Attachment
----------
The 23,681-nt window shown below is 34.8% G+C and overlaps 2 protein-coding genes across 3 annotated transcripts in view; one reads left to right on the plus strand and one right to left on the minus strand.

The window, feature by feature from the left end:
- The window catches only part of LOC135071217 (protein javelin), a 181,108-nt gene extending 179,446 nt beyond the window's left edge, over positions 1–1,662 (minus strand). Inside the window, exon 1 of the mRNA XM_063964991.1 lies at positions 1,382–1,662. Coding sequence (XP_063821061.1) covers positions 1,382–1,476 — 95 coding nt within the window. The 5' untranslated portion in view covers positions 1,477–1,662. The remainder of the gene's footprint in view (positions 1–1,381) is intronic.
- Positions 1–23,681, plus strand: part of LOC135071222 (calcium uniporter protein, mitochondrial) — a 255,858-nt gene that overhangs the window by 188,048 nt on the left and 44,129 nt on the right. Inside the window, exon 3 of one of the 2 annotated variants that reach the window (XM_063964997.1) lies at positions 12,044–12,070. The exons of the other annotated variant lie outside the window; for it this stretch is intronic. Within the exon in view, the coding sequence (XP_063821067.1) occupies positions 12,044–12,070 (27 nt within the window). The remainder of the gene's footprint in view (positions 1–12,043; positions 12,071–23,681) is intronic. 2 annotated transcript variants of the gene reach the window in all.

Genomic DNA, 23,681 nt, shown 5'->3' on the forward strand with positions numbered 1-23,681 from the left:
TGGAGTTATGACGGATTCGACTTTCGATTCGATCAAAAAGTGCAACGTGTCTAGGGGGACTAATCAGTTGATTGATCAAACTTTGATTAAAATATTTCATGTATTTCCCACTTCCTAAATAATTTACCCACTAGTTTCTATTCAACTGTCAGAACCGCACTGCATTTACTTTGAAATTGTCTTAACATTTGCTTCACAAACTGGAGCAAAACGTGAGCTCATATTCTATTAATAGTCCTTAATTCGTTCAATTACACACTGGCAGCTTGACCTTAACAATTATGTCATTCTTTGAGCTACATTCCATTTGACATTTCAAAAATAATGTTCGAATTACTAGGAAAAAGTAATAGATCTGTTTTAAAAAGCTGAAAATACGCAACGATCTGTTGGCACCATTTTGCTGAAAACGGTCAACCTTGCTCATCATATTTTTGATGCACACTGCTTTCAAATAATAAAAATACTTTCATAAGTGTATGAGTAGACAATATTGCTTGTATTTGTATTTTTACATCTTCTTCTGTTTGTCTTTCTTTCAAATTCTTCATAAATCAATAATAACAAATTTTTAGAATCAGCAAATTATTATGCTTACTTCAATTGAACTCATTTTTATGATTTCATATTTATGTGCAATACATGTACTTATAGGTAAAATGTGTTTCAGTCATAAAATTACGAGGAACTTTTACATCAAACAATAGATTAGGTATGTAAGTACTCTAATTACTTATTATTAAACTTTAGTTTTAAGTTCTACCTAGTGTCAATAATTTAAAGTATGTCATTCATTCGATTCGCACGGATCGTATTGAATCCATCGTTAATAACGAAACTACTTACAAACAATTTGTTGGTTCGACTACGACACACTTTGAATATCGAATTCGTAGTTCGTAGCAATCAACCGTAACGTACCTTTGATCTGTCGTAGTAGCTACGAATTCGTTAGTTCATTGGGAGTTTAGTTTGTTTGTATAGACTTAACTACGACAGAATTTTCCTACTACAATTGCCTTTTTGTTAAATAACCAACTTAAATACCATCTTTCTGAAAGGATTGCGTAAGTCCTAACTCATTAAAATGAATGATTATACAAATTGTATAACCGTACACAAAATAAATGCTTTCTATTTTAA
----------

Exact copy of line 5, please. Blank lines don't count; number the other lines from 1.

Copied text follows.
Genomic DNA, 23,681 nt, shown 5'->3' on the forward strand with positions numbered 1-23,681 from the left: